Pope Francis's Sacrilegious Nativity Scene
#69
(12-20-2017, 03:25 PM)Jeeter Wrote:
(12-20-2017, 03:10 PM)cassini Wrote:
(12-20-2017, 02:32 AM)Sacred Heart lover Wrote: I think this is a most productive and fruitful conversation, but can we please do without the snark?

We are brothers and sisters in Christ seeking the truth after all.

It's quite understandable to have questions about these things.

Let's continue to help each other discern the truth in love, okay?   :heart: :)

Interesting thread here.  I have a couple questions, which I hope don't come across as snarky. :)  It's a character flaw I'm trying to work on.

1) I can't help but notice that in one post you mention that the obelisks should be destroyed as former objects of pagan worship, yet you say you have no issue with pillars.  Why?

2) You quote scripture passages calling for the destruction of pagan objects of worship, yet have no objection to the Roman pantheon, a former temple, being converted into a church.  Why the distinction?

3) Where do you think the line should be drawn regarding destruction of pagan artifacts?  The Vatican museum has several Roman statues, including Apollo.  Obviously these items weren't worshipped or used during Mass, and several renaissance artists were able to study and learn from them.

1) A pillar is not a condemned pagan symbol. As I reasoned above, the term pillar obviously refered to pagan symbols and not simpler pillars. If pillars were condemned then St John Bosco's two pillars would hardly have represented the following:
'On the top of one, there is the statue of the Immaculate Virgin, from whose feet hangs a large placard with this inscription: Auxilium Christianorum—“Help of Christians”; on the other, which is much higher and bigger, stands a Host of great size proportionate to the column and beneath is another placard with the words: Salus Credentium—Salvation of the Faithful.'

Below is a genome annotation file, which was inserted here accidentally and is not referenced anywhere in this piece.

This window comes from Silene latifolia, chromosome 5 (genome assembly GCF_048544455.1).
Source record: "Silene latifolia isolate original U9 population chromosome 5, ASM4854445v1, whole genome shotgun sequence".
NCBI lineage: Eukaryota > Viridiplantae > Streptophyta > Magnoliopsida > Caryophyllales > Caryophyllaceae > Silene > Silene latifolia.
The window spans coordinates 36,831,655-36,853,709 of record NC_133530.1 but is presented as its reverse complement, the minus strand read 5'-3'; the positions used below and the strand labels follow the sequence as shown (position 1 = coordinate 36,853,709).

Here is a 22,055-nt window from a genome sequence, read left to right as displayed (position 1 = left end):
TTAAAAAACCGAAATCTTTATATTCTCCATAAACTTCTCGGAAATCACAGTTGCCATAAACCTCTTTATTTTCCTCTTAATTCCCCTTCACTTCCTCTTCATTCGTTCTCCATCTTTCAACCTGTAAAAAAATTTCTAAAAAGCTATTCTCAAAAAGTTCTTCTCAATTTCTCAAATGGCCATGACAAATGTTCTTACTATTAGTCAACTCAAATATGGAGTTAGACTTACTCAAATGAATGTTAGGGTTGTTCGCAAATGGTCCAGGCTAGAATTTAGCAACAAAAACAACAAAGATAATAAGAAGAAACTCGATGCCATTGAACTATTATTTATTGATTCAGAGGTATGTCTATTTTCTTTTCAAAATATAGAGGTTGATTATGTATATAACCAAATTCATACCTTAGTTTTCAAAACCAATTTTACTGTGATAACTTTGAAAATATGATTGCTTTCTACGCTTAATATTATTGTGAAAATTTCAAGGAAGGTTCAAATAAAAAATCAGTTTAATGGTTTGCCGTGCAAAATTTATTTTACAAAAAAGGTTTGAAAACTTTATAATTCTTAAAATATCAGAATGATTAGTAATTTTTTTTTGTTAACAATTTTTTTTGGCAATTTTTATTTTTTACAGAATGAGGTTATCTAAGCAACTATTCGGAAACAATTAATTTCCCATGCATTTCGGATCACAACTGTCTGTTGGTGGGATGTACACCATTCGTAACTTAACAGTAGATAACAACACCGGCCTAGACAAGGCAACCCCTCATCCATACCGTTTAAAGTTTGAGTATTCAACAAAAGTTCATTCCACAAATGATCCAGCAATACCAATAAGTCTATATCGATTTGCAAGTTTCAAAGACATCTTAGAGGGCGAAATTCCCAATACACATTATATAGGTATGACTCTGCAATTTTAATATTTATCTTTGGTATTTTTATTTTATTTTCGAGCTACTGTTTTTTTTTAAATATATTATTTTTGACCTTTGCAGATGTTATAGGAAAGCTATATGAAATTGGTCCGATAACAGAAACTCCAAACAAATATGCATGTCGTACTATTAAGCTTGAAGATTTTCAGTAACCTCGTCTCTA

2) 'In the year AD 312 something very important happened, something which should change Roman religion forever. The emperor Constantine the Great said he had had a sign from the god of the Christians in a dream in the night before he had an important battle. Emperor Constantine won this battle and thereafter showed his gratitude to the Christian God by turning his entire empire over to this new religion.' The Roman Pantheon made a converson so to speak. No doubt all the pagan artefacts were removed leaving just the building that was turned into a church. I have no problem with this, nor with Protestant churches being consecrated to Catholic churches.

3) Pagan artefacts in Vatican museum? No doubt these were the pagans abandoned after Rome became Christian, so as museum pieces they symbolise nothing but abandoned pagan pieces. No such abandoning happened with the obelisk paganism, indeed it still exists under the guise of 'science.' 

 The obelisk and heliocentric markings in St Peter's square now represent contempt for of the anti-heliocentric decree of Pope Paul V who defined its symbolism it as formal heresy contrary to the Scriptures and all the Fathers.

And if anyone thinks it ends there they are mistaken. The way popes and churchmen fell for the heliocentrism of the pagan gods depicted in St Peter's Square would bring shame on Catholicism, and the way they wormed their way out of that 1616 decree and into the Modernism that has destroyed the Catholic Church since 1835 would never have been believed had the records been kept hidden in the secret archives. But the truth outs, it always does.

   
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RE: Pope Francis's Sacrilegious Nativity Scene - by cassini - 12-20-2017, 05:14 PM



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